“On average there’s 11 kids (at the school),” she says. “The most we had was 20. I was the only kid in my grade until the fourth grade, when my cousin came.”
A monument in the park bears witness to the theory of plate tectonics. Two concrete slabs, placed some 12 feet apart, show how much the ground has moved since 1931. About 31 million years from now, Los Angeles will slip past San Francisco, and Parkfield will be undersea.
I take State Route 33 past the oil derricks of Kern County to visit Mike and Annie’s McKittrick Hotel, Penny Bar & Cafe. The building came into being in 1903 and for the next six decades operated through several rounds of ownerships, fulfilling multiple functions for West Kern County residents, a group comprised largely of oilmen and ranchers.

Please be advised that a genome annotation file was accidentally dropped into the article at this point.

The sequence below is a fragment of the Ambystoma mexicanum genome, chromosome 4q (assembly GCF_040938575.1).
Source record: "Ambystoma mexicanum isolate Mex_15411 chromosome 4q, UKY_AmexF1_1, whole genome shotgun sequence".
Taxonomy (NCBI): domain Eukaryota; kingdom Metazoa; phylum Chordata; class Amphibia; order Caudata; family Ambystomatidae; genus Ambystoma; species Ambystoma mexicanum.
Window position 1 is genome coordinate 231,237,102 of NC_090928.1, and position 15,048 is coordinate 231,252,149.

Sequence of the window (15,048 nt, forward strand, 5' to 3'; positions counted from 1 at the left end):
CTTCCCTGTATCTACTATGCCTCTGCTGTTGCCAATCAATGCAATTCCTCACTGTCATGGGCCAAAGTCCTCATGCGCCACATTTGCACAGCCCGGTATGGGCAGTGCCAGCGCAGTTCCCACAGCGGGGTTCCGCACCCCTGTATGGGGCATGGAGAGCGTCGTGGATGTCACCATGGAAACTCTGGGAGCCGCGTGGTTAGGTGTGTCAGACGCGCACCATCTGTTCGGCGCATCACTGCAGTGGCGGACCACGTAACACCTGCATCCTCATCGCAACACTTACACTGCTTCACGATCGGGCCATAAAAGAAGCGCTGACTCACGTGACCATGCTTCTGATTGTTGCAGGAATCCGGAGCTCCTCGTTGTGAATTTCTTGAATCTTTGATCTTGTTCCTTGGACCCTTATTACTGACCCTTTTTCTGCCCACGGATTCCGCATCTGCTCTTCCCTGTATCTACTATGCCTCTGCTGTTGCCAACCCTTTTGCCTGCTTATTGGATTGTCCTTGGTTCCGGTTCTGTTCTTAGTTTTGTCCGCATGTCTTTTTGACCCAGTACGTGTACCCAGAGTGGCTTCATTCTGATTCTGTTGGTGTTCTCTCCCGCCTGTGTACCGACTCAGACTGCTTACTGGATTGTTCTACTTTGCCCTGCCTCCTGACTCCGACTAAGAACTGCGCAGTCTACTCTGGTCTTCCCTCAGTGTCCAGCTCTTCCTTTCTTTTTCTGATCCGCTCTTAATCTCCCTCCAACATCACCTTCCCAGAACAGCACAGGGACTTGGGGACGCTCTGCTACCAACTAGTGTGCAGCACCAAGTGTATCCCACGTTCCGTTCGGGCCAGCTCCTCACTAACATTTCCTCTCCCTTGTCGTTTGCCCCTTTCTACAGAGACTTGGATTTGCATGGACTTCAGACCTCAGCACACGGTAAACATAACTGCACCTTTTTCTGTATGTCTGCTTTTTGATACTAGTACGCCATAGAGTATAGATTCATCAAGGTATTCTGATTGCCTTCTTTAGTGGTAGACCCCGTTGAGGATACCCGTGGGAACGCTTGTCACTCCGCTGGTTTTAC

Mike and Annie Moore were married the late 1950s, shortly after the hotel part ceased operation, and purchased the property in 1999 after moving from Eureka. Upon his first visit to the town, Mike said “Why the hell would anyone want to live out here?”
But, for the betterment of travelers like me, he followed Annie’s vision of having a bar full of pennies. It started with her own collection, minus the “wheat backs” (pennies manufactured before 1959). Using Elmer’s glue, he installed her collection over about a third of the bar top.
“I told him, ‘Why are you stopping? I want them everywhere,’” says Annie.
Over the course of the next six years, that’s just what happened, thanks largely to customer donations. Over a million pennies cover virtually the entire bar, from floor to ceiling, the bathrooms to the pool table, and a variety of colorfully-phrased signs, mounted animal heads and nick-knacks share the space.